“Reagan received the plan enthusiastically,” Reed writes. “Casey was given a go.” According to Weiss, “American industry helped in the preparation of items to be ‘marketed’ to Line X.” Some details about the flawed technology were reported in Aviation Week and Space Technology in 1986 and in a 1995 book by Peter Schweizer, “Victory: The Reagan Administration’s Secret Strategy that Hastened the Collapse of the Soviet Union.”
The sabotage of the gas pipeline has not been previously disclosed, and at the time was a closely guarded secret. When the pipeline exploded, Reed writes, the first reports caused concern in the U.S. military and at the White House. “NORAD feared a missile liftoff from a place where no rockets were known to be based,” he said, referring to North American Air Defense Command. “Or perhaps it was the detonation of a small nuclear device.” However, satellites did not pick up any telltale signs of a nuclear explosion.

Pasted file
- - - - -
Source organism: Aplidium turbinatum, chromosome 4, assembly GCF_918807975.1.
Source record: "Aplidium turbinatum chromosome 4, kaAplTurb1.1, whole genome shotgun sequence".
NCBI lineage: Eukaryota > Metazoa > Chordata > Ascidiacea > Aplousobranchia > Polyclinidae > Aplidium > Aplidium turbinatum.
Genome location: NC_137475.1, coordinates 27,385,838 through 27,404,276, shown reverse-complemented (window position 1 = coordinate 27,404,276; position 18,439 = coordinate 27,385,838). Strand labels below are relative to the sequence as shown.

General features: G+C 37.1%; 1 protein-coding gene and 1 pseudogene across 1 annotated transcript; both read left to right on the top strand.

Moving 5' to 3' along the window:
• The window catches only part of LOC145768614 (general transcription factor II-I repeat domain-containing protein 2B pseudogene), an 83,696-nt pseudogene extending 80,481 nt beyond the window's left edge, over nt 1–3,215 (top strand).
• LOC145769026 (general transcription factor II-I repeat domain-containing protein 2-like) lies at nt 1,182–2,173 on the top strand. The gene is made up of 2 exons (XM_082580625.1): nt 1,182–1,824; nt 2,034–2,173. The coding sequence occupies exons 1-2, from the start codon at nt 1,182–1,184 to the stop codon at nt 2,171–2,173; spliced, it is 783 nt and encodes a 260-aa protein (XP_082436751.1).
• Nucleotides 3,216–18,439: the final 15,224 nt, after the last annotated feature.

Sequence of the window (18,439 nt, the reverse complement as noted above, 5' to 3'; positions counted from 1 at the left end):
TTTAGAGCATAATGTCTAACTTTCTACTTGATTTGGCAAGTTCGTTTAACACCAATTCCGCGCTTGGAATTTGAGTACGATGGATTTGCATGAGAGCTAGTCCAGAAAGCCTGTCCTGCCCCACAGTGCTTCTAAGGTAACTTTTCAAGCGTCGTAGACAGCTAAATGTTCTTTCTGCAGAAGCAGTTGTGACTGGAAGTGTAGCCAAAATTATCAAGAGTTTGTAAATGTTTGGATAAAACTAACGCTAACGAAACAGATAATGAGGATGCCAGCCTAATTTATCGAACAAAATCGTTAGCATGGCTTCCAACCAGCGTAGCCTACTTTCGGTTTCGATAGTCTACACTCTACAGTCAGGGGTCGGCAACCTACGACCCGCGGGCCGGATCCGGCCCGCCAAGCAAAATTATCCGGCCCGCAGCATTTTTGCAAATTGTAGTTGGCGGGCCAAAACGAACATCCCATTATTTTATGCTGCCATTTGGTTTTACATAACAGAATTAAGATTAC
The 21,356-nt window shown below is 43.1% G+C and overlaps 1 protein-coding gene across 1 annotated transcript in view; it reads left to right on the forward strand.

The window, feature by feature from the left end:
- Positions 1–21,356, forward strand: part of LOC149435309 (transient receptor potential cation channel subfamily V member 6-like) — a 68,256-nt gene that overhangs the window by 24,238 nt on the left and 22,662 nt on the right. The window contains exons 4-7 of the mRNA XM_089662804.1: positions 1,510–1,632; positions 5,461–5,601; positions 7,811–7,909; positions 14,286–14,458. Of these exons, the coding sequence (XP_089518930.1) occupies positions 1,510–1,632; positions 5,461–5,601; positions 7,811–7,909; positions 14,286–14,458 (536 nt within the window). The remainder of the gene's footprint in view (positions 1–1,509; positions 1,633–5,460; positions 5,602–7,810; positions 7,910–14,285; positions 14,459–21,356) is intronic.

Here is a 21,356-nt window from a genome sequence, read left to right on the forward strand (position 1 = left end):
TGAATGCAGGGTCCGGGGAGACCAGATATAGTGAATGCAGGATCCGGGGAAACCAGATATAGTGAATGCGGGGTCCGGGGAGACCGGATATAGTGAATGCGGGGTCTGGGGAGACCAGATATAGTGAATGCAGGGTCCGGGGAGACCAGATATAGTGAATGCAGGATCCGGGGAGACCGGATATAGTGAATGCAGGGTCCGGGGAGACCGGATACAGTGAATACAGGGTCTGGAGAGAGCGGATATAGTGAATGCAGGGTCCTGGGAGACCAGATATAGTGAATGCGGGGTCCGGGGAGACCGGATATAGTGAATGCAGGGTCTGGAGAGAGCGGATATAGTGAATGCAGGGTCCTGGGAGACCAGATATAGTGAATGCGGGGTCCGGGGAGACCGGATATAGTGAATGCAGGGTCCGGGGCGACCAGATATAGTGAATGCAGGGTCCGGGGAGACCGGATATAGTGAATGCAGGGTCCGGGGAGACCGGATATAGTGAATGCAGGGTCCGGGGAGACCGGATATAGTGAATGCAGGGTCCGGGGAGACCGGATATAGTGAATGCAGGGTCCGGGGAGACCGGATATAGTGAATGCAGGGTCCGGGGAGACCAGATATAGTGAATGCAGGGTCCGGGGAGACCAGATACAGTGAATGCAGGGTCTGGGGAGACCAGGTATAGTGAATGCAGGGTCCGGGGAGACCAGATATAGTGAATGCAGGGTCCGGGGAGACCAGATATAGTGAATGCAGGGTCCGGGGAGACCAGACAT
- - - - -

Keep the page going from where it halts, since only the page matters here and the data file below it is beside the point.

“Before these conflicting indicators could turn into an international crisis,” he added, “Gus Weiss came down the hall to tell his fellow NSC staffers not to worry.”
The role that Reagan and the United States played in the collapse of the Soviet Union is still a matter of intense debate. Some argue that U.S. policy was the key factor — Reagan’s military buildup; the Strategic Defense Initiative, Reagan’s proposed missile defense system; confronting the Soviets in regional conflicts; and rapid advances in U.S. high technology. But others say that internal Soviet factors were more important, including economic decline and President Mikhail Gorbachev’s revolutionary policies of glasnost and perestroika.
Reed, who served in the National Security Council from January 1982 to June 1983, said the United States and its NATO allies later “rolled up the entire Line X collection network, both in the U.S. and overseas.” Weiss said “the heart of Soviet technology collection crumbled and would not recover.”
However, Vetrov’s espionage was discovered by the KGB, and he was executed in 1983.
Wikipedia: This page was last edited on 18 January 2022, at 02:12 (UTC).